In 1991, in Belgium, about a hundred cases of kidney damage were identified due to the long-term use of Chinese traditional medicine for weight loss containing Aristolochia fangchi. Several hundred people in different countries of Europe and Asia have suffered from this "treatment". Now it has been proven in experiments on mammals that aristolochic acids cause mutations in genes, provoking the synthesis of incorrect proteins in cells. This phenomenon is called mutagenesis.

In 2012, the International Agency for Research on Cancer included these substances in the group of proven carcinogens, and in 2017, the Chinese authorities published the names of 43 patented drugs and 24 plant species containing aristolochic acids.


Fringed Kirkazon is a plant from the genus Aristolochia. They contain naturally occurring organic compounds proven to be mutagenic

The unexplored mysteries of herbal medicine

It is roughly estimated that about a third of people in the Western world are treated with herbs and other folk remedies for colds, fevers, inflammation, indigestion, constipation, cirrhosis of the liver, heart disease, diabetes, central nervous system diseases, and even AIDS. In the United States, from 1993 to 2012, the number of phytotherapeutic products on the market increased tenfold. WHO recommends including herbal medicine in health insurance that has proven to be effective. All of these trends seem to stem from a strong belief in the healing properties of herbs, proven by traditional medicine for thousands of years.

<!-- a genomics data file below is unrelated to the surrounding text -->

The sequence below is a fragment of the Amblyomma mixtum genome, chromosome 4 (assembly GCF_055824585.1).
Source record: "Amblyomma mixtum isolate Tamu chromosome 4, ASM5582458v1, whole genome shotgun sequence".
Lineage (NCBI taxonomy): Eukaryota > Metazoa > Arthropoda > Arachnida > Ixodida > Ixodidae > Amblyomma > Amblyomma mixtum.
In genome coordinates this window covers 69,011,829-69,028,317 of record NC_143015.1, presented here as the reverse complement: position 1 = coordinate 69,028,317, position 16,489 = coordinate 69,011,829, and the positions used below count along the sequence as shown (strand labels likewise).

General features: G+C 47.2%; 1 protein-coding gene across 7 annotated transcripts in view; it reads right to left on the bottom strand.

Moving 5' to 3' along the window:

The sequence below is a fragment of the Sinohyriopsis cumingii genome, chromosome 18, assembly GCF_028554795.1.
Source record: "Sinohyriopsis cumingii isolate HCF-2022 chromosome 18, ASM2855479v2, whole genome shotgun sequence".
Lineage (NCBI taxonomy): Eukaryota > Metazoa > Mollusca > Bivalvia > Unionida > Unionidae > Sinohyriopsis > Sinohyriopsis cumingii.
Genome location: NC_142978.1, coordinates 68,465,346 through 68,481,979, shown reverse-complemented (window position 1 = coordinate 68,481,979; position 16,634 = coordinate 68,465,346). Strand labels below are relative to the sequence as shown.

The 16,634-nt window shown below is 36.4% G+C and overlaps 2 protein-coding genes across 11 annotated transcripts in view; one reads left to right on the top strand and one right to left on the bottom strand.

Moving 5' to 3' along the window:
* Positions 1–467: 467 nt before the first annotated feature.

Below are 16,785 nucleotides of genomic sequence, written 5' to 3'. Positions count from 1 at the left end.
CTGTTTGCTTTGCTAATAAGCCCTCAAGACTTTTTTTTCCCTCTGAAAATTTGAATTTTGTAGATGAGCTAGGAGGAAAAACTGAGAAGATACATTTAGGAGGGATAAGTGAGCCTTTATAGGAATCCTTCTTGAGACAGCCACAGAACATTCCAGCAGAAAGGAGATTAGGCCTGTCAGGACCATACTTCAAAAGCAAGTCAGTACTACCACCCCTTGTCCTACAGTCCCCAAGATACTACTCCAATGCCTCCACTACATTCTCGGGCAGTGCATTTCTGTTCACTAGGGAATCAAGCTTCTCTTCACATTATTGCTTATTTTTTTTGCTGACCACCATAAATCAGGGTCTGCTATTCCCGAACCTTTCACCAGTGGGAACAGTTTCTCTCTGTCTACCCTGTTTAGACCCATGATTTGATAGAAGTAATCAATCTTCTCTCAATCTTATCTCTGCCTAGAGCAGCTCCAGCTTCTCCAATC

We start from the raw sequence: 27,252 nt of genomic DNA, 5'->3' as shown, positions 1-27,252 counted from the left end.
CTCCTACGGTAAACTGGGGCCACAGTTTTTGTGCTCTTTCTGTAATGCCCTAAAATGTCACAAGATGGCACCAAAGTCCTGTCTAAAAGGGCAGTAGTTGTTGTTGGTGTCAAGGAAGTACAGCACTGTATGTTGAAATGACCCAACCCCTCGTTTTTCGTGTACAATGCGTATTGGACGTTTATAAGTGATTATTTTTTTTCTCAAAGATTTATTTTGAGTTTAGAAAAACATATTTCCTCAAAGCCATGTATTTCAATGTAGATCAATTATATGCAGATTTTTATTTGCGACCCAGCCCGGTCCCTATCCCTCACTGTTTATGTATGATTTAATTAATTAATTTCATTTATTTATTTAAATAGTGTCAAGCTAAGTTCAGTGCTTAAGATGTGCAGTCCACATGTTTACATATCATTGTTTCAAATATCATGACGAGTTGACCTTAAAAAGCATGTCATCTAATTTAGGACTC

At the same time, as noted by American researchers, the more widely herbal medicine is used, the more cases of liver damage are associated with it. This is a slight increase in the level of liver enzymes, and cirrhosis, and the accumulation of adipose tissue in liver cells.

Several natural components of herbs have already been identified that have toxic and carcinogenic effects. For example, pyrrolizidine alkaloids are found in over six thousand plants, including licorice, coltsfoot, and cucumber. Comfrey medicinal contains 14 compounds of this type, which are considered genotoxic. The most famous are simfitin, 7-acetyllicopsamine, 7-acetylintermedin and intermedin. As scientists from the V. V. Zakusov Research Institute of Pharmacology of the Russian Academy of Medical Sciences write, these substances can cause mutations in genes, damage DNA, chromosomes, and micronuclei.


Comfrey contains 14 types of pyrrolizidine alkaloids that can cause cancer

Many medicinal plants (medicinal sassafras, Chinese cinnamon) and spices (nutmeg, cinnamon, anise) contain compounds of the phenylpropanoid group. For some, for example, safrole banned in Russia, the carcinogenic effect has been proven.

Among the huge variety of potentially useful plants, the genotoxic properties of plant compounds and extracts have been studied in a very small part, the authors of the review note. Many experiments have questions. Most have been done on cell cultures, in rare cases on animals, doses at which negative properties are manifested are not always studied, and the results are often contradictory. The manifested qualities of compounds in complex mixtures are little studied, and this is how they are most often used in folk medicine. But the very fact that compounds dangerous to DNA have been found in plants used by humans requires a more thorough study of this category of traditional medicine.